Recruitment continues to not go very well; Republican failures in the promotion of our national security
Via Atrios, this article from the Associated Press (via the Miami Herald) provides a summary of the military recruitment issue.
Key points for concern from the article:
1. 2005 is going to produce the largest shortfall in recruiting since 1979--at least as far as not meeting recruiting goals;
2. This occurred despite the military offering record bonuses (see my earlier post on this subject);
3. While my friend at Karmic Inquisition believes re-enlistment (as opposed to enlistment) is strong because people want to fight in the "cause" of a free Iraq, I found the comment from an army recruitment spokesperson, Lt. Col. Bryan HIfferty, intriguing:
"The factors working against the Army, Hilferty said, are a strong national economy that offers young people other choices, and 'continued negative news from the Middle East.' To offset that the Army has vastly increased the number of recruiters on the street, offered bigger signup bonuses and boosted advertising.'"
Isn't he really saying the military is the last resort for people with no economic prospects? The bit about the national economy doing well, though, is not quite accurate, particularly for those who do not have college degrees. Therefore, just imagine the recruiting results so far this year had the military not lowered its recruitment quota and not significantly increased its bonus offers.
Those who support an activist role for our military in Iraq, Iran, and North Korea, among other hot spots, owe it to the American people to say, "We need a draft." The Terrible President seems to want to make it a habit of sending our young people to various hot spots to put their lives on the line with not enough support in terms of people--and without providing adequate or enough equipment.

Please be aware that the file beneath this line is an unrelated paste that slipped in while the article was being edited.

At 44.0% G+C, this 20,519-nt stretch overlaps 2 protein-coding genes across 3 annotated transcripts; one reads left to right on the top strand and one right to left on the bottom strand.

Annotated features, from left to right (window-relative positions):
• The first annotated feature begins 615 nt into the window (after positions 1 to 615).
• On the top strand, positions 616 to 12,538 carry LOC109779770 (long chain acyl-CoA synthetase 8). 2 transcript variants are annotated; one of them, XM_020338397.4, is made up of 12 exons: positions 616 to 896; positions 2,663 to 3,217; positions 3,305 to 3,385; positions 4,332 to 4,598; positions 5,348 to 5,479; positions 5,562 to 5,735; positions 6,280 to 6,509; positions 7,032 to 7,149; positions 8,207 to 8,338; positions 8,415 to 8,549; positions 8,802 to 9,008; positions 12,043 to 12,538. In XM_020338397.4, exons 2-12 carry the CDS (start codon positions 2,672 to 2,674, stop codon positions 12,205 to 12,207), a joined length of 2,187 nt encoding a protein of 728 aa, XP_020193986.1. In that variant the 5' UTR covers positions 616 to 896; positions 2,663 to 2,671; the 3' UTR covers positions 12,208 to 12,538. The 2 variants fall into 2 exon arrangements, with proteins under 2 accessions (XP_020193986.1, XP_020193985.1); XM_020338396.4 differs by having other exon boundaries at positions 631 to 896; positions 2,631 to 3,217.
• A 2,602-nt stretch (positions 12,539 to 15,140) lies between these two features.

The only good news from the article in terms of recruiting is that the goals (lowered from previous years) on a monthly basis have been met since June 2005. However, a military sociologist from the mid-west was quoted in the article as saying the "future looks even grimmer" because, as the Army chief of staff admitted, the delayed entry recruits are going to be "the smallest in history"--which we must suppose means smallest by percentage or smallest in terms of numbers of delayed entry recruits compared to other years.
I guess the thing that most amazes me is this: Who would have imagined it would be the most right-wing presidency in the past 100 years that would do so much damage to the CIA and to the military? Really. At long last, can anyone who claims to be a Republican be proud of the record of this Republican-dominated Congress and the Terrible President? It's like everything they feared from a George McGovern presidency* has occurred: record budget deficits and debt accumulation, reckless governance as opposed to good governance, and a disrespect for the military and CIA.
* I admire McGovern and as a 15 year old, I supported him. I still think he'd a have made a better president than Nixon and would likely have pleasantly surprised "cultural conservatives" with a governance based upon one's love of one's country--including a respect for those who serve in the military to the police, fire, etc.
UPDATE: Kevin Drum, at the Washington Monthly, analyzes the latest bad news from statements made by military spokespersons who are vainly attempted to spin it to be a "positive." I would also note that the people who are declining recruitment most likely don't get the news about what is happening on the ground in Iraq from PBS or NPR or some "liberal" newspaper or even CNN. They get it, if my knowledge of past wars is a valid guide, from their neighborhood where they hear from the loved ones of those who are currently serving. This is why the 101st Fighting Keyboarders are full of crap when they try to say how it is "negative waves" (to quote Oddball in "Kelly's Heroes") that make it hard to recruit.
Oh, and I must say this: Karmic Inquisition's proprietor is not a member of that Keyboard squadron. He served in the military, unlike me, and he served well. And he is past the age to go back to war in any event. I don't like the chickenhawk argument for that reason, but I am talking about a certain type (Jonah Goldberg, John Podhoretz, and others) who didn't serve but rah-rah any war pushed by Republican leaders under any circumstances. That is what should be called out.